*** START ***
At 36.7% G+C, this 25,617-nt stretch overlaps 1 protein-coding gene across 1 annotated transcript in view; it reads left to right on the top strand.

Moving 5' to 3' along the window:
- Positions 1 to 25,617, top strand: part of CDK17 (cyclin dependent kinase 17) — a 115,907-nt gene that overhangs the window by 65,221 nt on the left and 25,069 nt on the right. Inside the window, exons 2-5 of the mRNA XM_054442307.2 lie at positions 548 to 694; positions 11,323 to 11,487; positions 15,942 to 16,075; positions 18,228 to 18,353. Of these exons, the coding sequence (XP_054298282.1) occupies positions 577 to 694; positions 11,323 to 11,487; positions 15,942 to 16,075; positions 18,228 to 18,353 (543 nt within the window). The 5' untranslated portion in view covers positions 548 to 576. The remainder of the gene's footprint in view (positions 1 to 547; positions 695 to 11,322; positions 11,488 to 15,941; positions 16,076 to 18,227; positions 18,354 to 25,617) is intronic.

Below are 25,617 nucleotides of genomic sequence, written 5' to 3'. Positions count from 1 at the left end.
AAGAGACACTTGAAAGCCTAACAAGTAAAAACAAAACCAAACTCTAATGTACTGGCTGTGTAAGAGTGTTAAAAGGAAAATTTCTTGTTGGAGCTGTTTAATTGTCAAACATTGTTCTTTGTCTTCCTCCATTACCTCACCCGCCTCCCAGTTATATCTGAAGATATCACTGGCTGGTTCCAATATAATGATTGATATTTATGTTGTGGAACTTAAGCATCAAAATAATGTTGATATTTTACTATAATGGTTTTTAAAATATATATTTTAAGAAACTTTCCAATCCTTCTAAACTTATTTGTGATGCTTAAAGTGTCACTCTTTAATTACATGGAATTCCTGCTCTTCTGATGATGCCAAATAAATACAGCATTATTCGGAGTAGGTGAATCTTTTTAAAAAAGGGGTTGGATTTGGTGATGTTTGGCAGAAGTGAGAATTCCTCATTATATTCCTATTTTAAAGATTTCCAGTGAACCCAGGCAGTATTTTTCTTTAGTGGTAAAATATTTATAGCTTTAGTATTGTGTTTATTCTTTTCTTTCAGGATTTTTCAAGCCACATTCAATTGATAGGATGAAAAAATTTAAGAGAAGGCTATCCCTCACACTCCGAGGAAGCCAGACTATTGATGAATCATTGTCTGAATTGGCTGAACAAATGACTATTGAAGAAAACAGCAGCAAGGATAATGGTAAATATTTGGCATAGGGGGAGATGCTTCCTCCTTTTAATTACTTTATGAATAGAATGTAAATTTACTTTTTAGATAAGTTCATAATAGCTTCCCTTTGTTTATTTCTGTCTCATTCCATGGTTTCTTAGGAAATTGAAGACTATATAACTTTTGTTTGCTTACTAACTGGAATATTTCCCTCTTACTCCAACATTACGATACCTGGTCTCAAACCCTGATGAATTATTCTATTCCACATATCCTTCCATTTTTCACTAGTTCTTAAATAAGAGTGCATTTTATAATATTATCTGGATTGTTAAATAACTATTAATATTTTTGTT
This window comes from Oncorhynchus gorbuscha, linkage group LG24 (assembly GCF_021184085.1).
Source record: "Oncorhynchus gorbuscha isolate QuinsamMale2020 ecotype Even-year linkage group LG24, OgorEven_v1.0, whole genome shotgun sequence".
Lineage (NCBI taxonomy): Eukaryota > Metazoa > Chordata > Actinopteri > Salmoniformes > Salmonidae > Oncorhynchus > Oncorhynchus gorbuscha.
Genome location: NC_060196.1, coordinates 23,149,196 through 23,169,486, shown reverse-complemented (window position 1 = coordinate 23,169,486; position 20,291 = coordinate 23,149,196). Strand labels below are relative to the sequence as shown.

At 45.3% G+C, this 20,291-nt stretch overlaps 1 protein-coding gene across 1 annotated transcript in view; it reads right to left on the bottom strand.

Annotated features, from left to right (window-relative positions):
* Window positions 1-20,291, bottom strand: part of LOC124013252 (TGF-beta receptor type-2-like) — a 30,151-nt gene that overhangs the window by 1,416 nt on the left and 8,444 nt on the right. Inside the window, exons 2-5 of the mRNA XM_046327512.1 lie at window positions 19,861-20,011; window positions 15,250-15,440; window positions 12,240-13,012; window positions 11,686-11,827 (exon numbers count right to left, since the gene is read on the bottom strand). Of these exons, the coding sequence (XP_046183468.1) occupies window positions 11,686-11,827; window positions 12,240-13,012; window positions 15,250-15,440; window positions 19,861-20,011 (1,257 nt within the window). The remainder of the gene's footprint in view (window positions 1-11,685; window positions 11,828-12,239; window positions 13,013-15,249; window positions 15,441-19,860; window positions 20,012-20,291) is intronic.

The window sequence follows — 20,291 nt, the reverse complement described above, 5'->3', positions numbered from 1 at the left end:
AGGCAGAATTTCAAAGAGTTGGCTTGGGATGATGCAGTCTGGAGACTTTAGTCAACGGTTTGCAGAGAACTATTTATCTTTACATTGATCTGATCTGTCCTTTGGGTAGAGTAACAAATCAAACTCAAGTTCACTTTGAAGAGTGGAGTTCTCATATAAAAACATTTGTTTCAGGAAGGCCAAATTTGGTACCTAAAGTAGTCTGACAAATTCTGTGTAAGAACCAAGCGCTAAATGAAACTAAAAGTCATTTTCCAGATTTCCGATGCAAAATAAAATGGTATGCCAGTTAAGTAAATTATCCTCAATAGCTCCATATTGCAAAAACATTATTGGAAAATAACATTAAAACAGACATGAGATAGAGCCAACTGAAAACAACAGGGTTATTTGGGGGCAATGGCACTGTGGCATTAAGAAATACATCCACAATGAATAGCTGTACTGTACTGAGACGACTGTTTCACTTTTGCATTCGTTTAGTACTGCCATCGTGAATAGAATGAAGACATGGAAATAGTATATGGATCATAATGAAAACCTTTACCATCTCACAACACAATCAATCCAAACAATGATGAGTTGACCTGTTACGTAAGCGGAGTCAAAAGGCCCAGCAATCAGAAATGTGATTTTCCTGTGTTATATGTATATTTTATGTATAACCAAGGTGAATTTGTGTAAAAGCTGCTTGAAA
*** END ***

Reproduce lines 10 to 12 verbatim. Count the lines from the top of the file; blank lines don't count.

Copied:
At 45.3% G+C, this 20,291-nt stretch overlaps 1 protein-coding gene across 1 annotated transcript in view; it reads right to left on the bottom strand.

Annotated features, from left to right (window-relative positions):
* Window positions 1-20,291, bottom strand: part of LOC124013252 (TGF-beta receptor type-2-like) — a 30,151-nt gene that overhangs the window by 1,416 nt on the left and 8,444 nt on the right. Inside the window, exons 2-5 of the mRNA XM_046327512.1 lie at window positions 19,861-20,011; window positions 15,250-15,440; window positions 12,240-13,012; window positions 11,686-11,827 (exon numbers count right to left, since the gene is read on the bottom strand). Of these exons, the coding sequence (XP_046183468.1) occupies window positions 11,686-11,827; window positions 12,240-13,012; window positions 15,250-15,440; window positions 19,861-20,011 (1,257 nt within the window). The remainder of the gene's footprint in view (window positions 1-11,685; window positions 11,828-12,239; window positions 13,013-15,249; window positions 15,441-19,860; window positions 20,012-20,291) is intronic.